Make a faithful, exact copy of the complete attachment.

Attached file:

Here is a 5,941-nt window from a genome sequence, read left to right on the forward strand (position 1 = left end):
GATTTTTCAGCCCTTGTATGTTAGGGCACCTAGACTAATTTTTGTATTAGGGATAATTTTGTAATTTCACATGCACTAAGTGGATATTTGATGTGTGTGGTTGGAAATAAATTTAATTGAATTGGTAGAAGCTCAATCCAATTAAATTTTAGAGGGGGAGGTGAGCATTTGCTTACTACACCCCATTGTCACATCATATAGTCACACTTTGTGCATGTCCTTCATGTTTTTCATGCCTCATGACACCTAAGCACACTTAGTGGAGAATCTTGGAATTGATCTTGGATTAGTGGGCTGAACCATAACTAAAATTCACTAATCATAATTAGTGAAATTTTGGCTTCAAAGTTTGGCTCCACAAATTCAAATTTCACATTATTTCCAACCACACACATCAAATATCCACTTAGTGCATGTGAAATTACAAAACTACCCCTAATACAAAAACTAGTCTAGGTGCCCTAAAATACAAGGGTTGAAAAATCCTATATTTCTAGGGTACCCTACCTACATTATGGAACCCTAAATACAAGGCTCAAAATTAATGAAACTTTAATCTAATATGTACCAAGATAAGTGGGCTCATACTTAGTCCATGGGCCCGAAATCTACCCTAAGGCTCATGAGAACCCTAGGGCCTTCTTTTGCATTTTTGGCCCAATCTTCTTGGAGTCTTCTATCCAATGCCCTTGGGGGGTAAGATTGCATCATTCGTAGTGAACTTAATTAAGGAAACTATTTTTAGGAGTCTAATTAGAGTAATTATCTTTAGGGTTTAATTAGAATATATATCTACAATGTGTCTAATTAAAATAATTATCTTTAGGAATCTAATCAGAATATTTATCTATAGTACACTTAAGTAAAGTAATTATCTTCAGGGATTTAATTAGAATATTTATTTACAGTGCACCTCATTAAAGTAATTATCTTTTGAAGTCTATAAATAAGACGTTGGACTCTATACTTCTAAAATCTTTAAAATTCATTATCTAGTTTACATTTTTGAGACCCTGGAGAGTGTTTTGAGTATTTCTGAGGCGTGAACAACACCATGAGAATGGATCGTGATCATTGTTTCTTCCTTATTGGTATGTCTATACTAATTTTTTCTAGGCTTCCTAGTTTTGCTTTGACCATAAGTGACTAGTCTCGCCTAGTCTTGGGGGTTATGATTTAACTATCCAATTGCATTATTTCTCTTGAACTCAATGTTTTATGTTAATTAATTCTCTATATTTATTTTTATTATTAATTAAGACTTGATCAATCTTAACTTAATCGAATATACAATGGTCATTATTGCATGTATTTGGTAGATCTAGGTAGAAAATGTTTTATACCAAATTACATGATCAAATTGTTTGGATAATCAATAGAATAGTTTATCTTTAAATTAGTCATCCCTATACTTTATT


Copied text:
Here is a 5,941-nt window from a genome sequence, read left to right on the forward strand (position 1 = left end):
GATTTTTCAGCCCTTGTATGTTAGGGCACCTAGACTAATTTTTGTATTAGGGATAATTTTGTAATTTCACATGCACTAAGTGGATATTTGATGTGTGTGGTTGGAAATAAATTTAATTGAATTGGTAGAAGCTCAATCCAATTAAATTTTAGAGGGGGAGGTGAGCATTTGCTTACTACACCCCATTGTCACATCATATAGTCACACTTTGTGCATGTCCTTCATGTTTTTCATGCCTCATGACACCTAAGCACACTTAGTGGAGAATCTTGGAATTGATCTTGGATTAGTGGGCTGAACCATAACTAAAATTCACTAATCATAATTAGTGAAATTTTGGCTTCAAAGTTTGGCTCCACAAATTCAAATTTCACATTATTTCCAACCACACACATCAAATATCCACTTAGTGCATGTGAAATTACAAAACTACCCCTAATACAAAAACTAGTCTAGGTGCCCTAAAATACAAGGGTTGAAAAATCCTATATTTCTAGGGTACCCTACCTACATTATGGAACCCTAAATACAAGGCTCAAAATTAATGAAACTTTAATCTAATATGTACCAAGATAAGTGGGCTCATACTTAGTCCATGGGCCCGAAATCTACCCTAAGGCTCATGAGAACCCTAGGGCCTTCTTTTGCATTTTTGGCCCAATCTTCTTGGAGTCTTCTATCCAATGCCCTTGGGGGGTAAGATTGCATCATTCGTAGTGAACTTAATTAAGGAAACTATTTTTAGGAGTCTAATTAGAGTAATTATCTTTAGGGTTTAATTAGAATATATATCTACAATGTGTCTAATTAAAATAATTATCTTTAGGAATCTAATCAGAATATTTATCTATAGTACACTTAAGTAAAGTAATTATCTTCAGGGATTTAATTAGAATATTTATTTACAGTGCACCTCATTAAAGTAATTATCTTTTGAAGTCTATAAATAAGACGTTGGACTCTATACTTCTAAAATCTTTAAAATTCATTATCTAGTTTACATTTTTGAGACCCTGGAGAGTGTTTTGAGTATTTCTGAGGCGTGAACAACACCATGAGAATGGATCGTGATCATTGTTTCTTCCTTATTGGTATGTCTATACTAATTTTTTCTAGGCTTCCTAGTTTTGCTTTGACCATAAGTGACTAGTCTCGCCTAGTCTTGGGGGTTATGATTTAACTATCCAATTGCATTATTTCTCTTGAACTCAATGTTTTATGTTAATTAATTCTCTATATTTATTTTTATTATTAATTAAGACTTGATCAATCTTAACTTAATCGAATATACAATGGTCATTATTGCATGTATTTGGTAGATCTAGGTAGAAAATGTTTTATACCAAATTACATGATCAAATTGTTTGGATAATCAATAGAATAGTTTATCTTTAAATTAGTCATCCCTATACTTTATT